A child kidnapping goes horribly wrong, with escalating consequences on both sides, in “Sympathy for Mr. Vengeance,” a gripping psychodrama, marbled with blackly ironic humor, that establishes director Park Chan-wook among the top ranks of Asian filmers. Stunningly composed in widescreen, with an elliptical, off-kilter feel that makes pic play as a kind of Asian Greek tragedy, this looks set for major fest kudos in the West prior to specialized distribution in upscale venues. In South Korea, this fourth feature by the helmer of B.O. super-hit “Joint Security Area,” went out March 29 as another strong entry in a banner year artistically for local production.
Aside from its use of widescreen as well as two of the same actors, “Sympathy” bears little resemblance to the more commercial “JSA,” a taut mystery-drama set among North and South Korean guards on the DMZ. Film is more similar to Park’s second feature, “Trio” (1997), with its theme of social outsiders challenging Korea’s rigid status quo. But with its controlled, stylized look and heavy dose of claustrophobic Korean fatalism, “Sympathy” is a quantum leap over the anarchic antics of “Trio.”
Opening 45 minutes is a tour de force of direction, with a foreboding atmosphere built under the main titles as a radio announcer reads a message from a deaf-mute man that prefigures events to come. The words are by Ryu (Shin Ha-gyun), an intense weirdo with dyed hair who works in a smelting factory and inhabits his own silent world, oblivious to the din both at work and in his downscale apartment building.
Ryu idolizes his sister (Im Ji-eun), who urgently needs a kidney transplant, and when he’s laid off and then tricked out of his savings by organ traffickers, his wacko girlfriend, Yeong-mi (Bae Du-na, from “Take Care of My Cat”), suggests kidnapping his former boss’s daughter to pay for his sister’s operation. Yeong-mi sees it as social revenge; Ryu, initially scared of the consequences, finally agrees after seeing another laid-off worker attempt hara-kiri outside the boss’s home.
In one of pic’s many narrative jumps, we never witness the actual kidnapping: The young girl, Yu-sun (Han Bo-bae), is led to think she’s just spending some time with friends of her father. However, while Ryu is out collecting the ransom — in a sequence that shows helmer’s commercial smarts — his sister discovers the reason for Yu-sun being at their apartment and takes an irreversible step that makes the whole plan start to unravel.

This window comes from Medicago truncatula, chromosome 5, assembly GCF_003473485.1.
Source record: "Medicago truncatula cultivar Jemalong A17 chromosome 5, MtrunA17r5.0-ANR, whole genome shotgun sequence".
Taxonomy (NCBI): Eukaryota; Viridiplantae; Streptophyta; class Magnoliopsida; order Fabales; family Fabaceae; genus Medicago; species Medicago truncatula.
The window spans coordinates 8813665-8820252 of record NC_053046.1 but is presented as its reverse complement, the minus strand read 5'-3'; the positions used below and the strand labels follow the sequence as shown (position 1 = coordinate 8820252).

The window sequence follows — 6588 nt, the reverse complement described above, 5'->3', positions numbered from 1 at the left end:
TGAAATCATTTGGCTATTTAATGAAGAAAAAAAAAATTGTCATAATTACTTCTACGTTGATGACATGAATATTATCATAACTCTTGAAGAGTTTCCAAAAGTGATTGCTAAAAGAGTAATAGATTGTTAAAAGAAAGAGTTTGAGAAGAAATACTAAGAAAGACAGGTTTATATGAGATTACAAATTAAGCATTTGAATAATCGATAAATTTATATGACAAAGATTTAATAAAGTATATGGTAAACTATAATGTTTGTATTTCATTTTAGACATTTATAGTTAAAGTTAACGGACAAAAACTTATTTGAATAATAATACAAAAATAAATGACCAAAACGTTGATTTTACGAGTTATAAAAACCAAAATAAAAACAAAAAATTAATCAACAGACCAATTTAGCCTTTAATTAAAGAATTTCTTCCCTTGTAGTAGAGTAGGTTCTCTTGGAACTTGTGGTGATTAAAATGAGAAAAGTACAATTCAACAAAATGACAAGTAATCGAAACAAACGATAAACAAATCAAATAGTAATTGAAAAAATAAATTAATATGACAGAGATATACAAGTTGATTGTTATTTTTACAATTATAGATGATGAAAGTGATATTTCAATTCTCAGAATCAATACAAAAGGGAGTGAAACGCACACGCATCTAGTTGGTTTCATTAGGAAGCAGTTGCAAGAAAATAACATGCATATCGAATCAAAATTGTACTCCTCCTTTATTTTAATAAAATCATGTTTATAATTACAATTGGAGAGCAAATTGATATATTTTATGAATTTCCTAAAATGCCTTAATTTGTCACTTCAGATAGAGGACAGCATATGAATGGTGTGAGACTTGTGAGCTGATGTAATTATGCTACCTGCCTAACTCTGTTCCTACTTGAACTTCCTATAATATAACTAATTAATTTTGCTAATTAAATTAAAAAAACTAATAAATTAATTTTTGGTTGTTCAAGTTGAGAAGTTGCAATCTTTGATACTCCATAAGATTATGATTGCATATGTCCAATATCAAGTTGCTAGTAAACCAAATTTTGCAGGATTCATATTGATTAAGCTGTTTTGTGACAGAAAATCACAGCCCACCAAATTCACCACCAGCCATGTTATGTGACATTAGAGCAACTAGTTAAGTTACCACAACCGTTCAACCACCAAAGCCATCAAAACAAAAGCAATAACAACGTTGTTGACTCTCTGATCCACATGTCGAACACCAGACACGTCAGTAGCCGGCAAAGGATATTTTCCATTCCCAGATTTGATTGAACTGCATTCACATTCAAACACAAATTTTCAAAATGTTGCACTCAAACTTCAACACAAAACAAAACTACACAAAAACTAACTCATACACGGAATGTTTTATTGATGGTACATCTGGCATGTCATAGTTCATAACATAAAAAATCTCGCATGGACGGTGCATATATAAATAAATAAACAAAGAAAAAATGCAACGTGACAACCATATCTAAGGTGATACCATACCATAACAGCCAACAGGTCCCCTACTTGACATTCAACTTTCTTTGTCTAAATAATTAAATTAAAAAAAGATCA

Though slowly paced, the giant first act makes compulsive viewing, but is only a taster for what is to come. After Yu-sun is accidentally killed, the cops are called in and the dramatic focus shifts to Yu-sun’s father, Park Dong-jin (Song Kang-ho, the lead in “JSA”). A wealthy industrialist whose wife left him when the economy went sour, he sees himself as honorable and doesn’t understand why he’s been targeted for a kidnapping.
Park initially suspects the worker who tried to commit hara-kiri but soon stumbles on the truth. At the 90-minute point, the movie’s repressed violence starts to come to the surface, as Ryu takes revenge on the organ traffickers and Park takes terrible vengeance on both Ryu and his g.f.
Some auds may find the bloody third act hard to accept after the highly controlled opening and more reflective central section. But aside from being one level removed from reality, it’s very typical of Korean drama as a whole and — as the pic’s final twist underlines — is always handled in a kind of bleakly humorous way. In terms of script construction, the series of coincidences that lead Park to Yeong-mi and Ryu seem more of a stretch.
Compared with his roles in “JSA” and “The Foul King,” Song is in restrained mode here, easing into the character of the aggrieved victim in small increments of rage. Shin, also from “JSA” and “Foul King,” makes Ryu an almost childlike, tragic figure, reining back the character’s potentially comic side and — especially with Bae, as his trashy, loud-mouthed girlfriend — showing him more as a pawn, squeezed between economic necessity and misguided affection. Supporting roles, such as Lee Dae-yeon’s cop, are succinctly etched.
The look of the film is always interesting, with d.p. Kim Byung-il’s setups full of incidental detail but never overcrowded; production design in interiors (Ryu and Yeong-mi’s apartments, the organ trafficker’s basement) is equally rich. Pic could take some minor trimming in the second half, but otherwise plays OK.